Business Purchases & Sales
Business Purchases & Sales
Purchases and sales are two sides of the same coin. You cannot have the one without the other. Let me explain.
If you intend to buy a business then of necessity there must be someone who wants to sell a business. You cannot have one without the other. The reason that this is important is that when you come to buy, you need to understand what is going on in the head of the seller. What are his or her goals? What are their concerns? Why are they selling? What do they want to get out of the deal?
On the other hand, if you want to sell your business, you need to understand what goes on in the mind of a potential buyer. Are they genuine, or just nosing around on the prowl for a seller who undersells and undervalues their own business? Are they genuinely interested in your business or do they intend to sell it on at a profit within a year or two after some strategic adjustments to the business to increase the value, things that you could have done yourself with a little guidance?
So, where do you start? Before you buy or sell something, you need to have an idea of what it is worth. Let’s consider valuing a business.
At the end of the day, valuing a business is like valuing a house
If there are a lot around just like it, there will be a narrow range of values based upon the known market rates. But if it’s a bit different to others around it, where do you start? If you cannot rely on the existence of a market rate, perhaps you could look at the cost to replace it.
In the case of a business, the lowest price is the amount that the assets could be sold for on a dispersal sale. Break it all up and sell to the highest bidder.
The only reason to increase this valuation is when the combined assets taken together and operating in a particular sector and location, can generate a higher return through trading activity. In this case you have goodwill, an intangible asset.
The value of the business is the realisable value of the tangible assets, property, equipment, debtors, cash etc plus the goodwill.
How do you value goodwill? People write books about that so this is not the place for long winded explanations, but it is likely to revolve around what return the purchaser can generate. You would look at the price paid and the profits that can be generated either now or in the future. The purchaser will be looking for a certain level of return on their investment. Grossing up the profits using this level of return will tell you the value that purchaser would be willing to pay and that in turn identifies any valuable goodwill.
We have looked at a number of businesses over the years. Sometimes the value suggested by the profits (potential return on investment) is lower than the realisable value of the business assets. In a case like this, you would value the business at the value that the assets could realise. At the end of the day, no profit means no goodwill. So, you could just break it up and sell it off.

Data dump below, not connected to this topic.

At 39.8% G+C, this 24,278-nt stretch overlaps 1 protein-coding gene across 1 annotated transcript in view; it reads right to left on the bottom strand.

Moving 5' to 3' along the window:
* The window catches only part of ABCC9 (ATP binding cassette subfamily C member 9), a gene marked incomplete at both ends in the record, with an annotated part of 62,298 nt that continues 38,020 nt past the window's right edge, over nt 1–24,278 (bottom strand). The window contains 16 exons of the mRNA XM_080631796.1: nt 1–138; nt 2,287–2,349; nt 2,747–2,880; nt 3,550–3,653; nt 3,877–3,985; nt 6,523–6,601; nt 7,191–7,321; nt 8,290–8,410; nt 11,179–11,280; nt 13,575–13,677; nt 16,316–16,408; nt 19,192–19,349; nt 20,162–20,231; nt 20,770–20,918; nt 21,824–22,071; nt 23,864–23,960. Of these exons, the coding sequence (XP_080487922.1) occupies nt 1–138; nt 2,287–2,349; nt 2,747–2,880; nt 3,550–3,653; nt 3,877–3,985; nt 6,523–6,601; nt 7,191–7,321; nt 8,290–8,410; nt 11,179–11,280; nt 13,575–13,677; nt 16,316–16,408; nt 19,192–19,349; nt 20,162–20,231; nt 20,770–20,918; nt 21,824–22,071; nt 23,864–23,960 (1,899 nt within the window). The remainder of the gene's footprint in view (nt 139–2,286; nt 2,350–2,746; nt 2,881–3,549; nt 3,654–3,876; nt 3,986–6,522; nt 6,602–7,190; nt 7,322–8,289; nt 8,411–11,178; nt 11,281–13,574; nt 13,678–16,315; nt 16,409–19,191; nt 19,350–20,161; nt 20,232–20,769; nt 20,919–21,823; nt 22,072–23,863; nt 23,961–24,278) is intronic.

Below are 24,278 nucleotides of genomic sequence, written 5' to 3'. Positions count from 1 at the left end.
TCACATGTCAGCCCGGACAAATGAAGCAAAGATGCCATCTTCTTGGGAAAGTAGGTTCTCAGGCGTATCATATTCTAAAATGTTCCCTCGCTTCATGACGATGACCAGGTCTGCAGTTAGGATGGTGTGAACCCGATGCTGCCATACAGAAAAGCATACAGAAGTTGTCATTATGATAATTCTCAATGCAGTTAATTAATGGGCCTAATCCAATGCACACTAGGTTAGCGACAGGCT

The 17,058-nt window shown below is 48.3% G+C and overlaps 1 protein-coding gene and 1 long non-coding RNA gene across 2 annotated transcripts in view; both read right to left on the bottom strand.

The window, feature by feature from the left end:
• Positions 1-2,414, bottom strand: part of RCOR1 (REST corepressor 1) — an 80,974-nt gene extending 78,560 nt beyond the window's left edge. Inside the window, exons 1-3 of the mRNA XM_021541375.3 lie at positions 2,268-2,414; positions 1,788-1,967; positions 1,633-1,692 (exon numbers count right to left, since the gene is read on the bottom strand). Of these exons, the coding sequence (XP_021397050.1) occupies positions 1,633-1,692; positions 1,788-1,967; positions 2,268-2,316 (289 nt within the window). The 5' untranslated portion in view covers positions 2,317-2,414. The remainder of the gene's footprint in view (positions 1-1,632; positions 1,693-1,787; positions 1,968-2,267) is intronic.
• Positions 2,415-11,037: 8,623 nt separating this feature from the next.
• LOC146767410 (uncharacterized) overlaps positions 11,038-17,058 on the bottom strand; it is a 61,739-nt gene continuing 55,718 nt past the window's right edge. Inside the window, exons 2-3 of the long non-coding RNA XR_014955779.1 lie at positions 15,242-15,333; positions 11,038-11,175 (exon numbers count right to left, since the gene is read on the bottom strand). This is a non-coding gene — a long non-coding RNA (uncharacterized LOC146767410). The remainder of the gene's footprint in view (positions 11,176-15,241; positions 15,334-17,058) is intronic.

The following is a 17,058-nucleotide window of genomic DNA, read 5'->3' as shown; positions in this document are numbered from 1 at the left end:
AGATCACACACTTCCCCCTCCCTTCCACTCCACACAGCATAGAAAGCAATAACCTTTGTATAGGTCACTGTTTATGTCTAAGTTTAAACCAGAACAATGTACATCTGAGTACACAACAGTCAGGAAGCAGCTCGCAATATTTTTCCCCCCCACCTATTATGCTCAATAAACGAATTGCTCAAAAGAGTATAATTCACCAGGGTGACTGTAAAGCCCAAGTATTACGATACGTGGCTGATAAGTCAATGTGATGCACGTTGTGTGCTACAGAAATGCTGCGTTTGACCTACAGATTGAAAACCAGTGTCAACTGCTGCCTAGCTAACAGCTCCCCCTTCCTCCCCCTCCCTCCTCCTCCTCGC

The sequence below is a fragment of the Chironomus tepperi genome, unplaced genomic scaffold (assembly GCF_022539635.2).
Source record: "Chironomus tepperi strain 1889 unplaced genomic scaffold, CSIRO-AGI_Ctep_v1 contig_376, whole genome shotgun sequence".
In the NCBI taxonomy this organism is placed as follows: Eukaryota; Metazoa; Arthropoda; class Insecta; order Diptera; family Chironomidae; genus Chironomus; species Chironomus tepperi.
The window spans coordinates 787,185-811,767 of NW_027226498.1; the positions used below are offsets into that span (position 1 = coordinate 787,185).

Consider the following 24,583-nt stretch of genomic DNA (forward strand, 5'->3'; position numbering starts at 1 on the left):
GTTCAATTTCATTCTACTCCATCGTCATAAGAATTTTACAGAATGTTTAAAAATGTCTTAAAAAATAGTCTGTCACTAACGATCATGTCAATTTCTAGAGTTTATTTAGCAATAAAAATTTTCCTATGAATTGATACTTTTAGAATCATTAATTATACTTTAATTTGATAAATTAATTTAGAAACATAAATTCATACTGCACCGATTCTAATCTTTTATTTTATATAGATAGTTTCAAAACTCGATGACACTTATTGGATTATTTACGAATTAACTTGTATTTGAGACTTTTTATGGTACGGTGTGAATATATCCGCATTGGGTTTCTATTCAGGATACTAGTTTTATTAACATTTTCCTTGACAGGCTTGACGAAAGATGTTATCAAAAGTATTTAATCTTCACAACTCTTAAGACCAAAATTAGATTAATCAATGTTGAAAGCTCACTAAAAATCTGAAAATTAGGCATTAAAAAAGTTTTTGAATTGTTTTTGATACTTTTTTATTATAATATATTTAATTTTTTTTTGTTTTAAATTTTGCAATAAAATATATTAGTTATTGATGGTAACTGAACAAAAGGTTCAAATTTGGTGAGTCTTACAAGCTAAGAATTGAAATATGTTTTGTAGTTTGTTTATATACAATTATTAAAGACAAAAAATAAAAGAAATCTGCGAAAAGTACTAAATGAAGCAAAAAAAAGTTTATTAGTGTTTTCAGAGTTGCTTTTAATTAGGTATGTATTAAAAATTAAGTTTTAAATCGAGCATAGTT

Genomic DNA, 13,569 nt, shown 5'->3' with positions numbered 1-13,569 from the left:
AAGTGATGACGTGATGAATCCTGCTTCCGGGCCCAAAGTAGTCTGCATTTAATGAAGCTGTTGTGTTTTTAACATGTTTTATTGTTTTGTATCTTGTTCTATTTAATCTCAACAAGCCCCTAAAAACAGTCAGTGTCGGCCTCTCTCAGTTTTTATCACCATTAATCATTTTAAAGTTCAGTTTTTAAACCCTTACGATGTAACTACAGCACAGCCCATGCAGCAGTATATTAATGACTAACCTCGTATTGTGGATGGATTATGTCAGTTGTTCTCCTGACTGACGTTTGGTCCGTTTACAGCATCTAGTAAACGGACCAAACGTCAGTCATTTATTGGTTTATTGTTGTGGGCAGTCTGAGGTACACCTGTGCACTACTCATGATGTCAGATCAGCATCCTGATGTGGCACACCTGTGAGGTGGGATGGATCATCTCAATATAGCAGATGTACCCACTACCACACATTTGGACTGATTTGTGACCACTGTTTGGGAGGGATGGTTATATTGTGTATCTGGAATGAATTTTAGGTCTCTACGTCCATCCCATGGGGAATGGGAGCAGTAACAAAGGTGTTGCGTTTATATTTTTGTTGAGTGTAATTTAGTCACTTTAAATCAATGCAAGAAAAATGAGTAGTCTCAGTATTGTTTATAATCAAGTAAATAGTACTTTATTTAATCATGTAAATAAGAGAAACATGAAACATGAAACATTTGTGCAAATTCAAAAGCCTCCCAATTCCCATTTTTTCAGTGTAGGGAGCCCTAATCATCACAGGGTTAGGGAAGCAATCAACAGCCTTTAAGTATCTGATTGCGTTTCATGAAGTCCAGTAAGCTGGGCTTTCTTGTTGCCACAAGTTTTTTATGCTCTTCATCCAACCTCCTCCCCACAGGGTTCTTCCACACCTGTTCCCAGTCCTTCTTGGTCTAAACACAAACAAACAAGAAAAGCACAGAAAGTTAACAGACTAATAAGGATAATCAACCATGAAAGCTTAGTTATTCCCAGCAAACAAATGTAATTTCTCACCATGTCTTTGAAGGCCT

The only time you would pay more than the “break up” value for a struggling business is either when you can see potential for turning it around or that combining it with your existing business enables you to make economies of scale or cut out duplicated overheads, thereby making the purchase worthwhile.
Apportioning the price
Something that virtually everyone forgets, if they are not buying shares in a company, is to apportion the price between stock, equipment, goodwill and property.
This is important as it can potentially save you a lot of tax. Only certain assets qualify for capital allowances. On the other hand, if you are selling, the profit you make on each component can save you or cost you tax. This is not the place for detailed explanations but keep it in mind and get advice before you conclude your transaction.
Paying for a business
There are two important rules that you need to understand. They are quite simple.
Anyone who has bought one or more businesses will already understand both of these important rules.
Firstly, whatever price a buyer or seller places on a business will be based in parton their own thoughts and feelings about the business and this will include an element reflecting their appetite for a sale or purchase at this time. The keener they are to sell, the lower the price they are willing to accept. The keener they are to buy, the higher the price they are prepared to pay. Whatever price is on the table, it is always fluid. It may become softer or harder, higher or lower as more facts are disclosed during the due diligence and negotiation process. How fluid it is depends on what is going on in the heads of the seller and buyer respectively and they will influence one another.
Secondly, there are a multitude of ways to finance the eventual deal.
Deferred consideration is very common. The buyer pays something up front and the balance over a fixed period of time. This may be for the whole business, or perhaps it will just be a part of the business initially, with the anticipation of acquiring more in the future.
You can also look at some bank funding, particularly if a property is involved, or perhaps acquiring the equipment on a hire purses of finance lease.
There are plenty of options and you just need to find the combination that works for you.
Buying a business – what do you need know?
You don’t need an encyclopaedic knowledge. You just need to know enough.
What is enough? Well, in all probability it’s what you know right now. So:
Not rocket science
Buying or selling a business is not rocket science. There is nothing technically difficult about the process, but you do need to do the simple things properly and that is where experience helps.
Not only have we bought and sold businesses ourselves but we have advised on various aspects of the process, and helped our clients get through the process. We can do the same for you.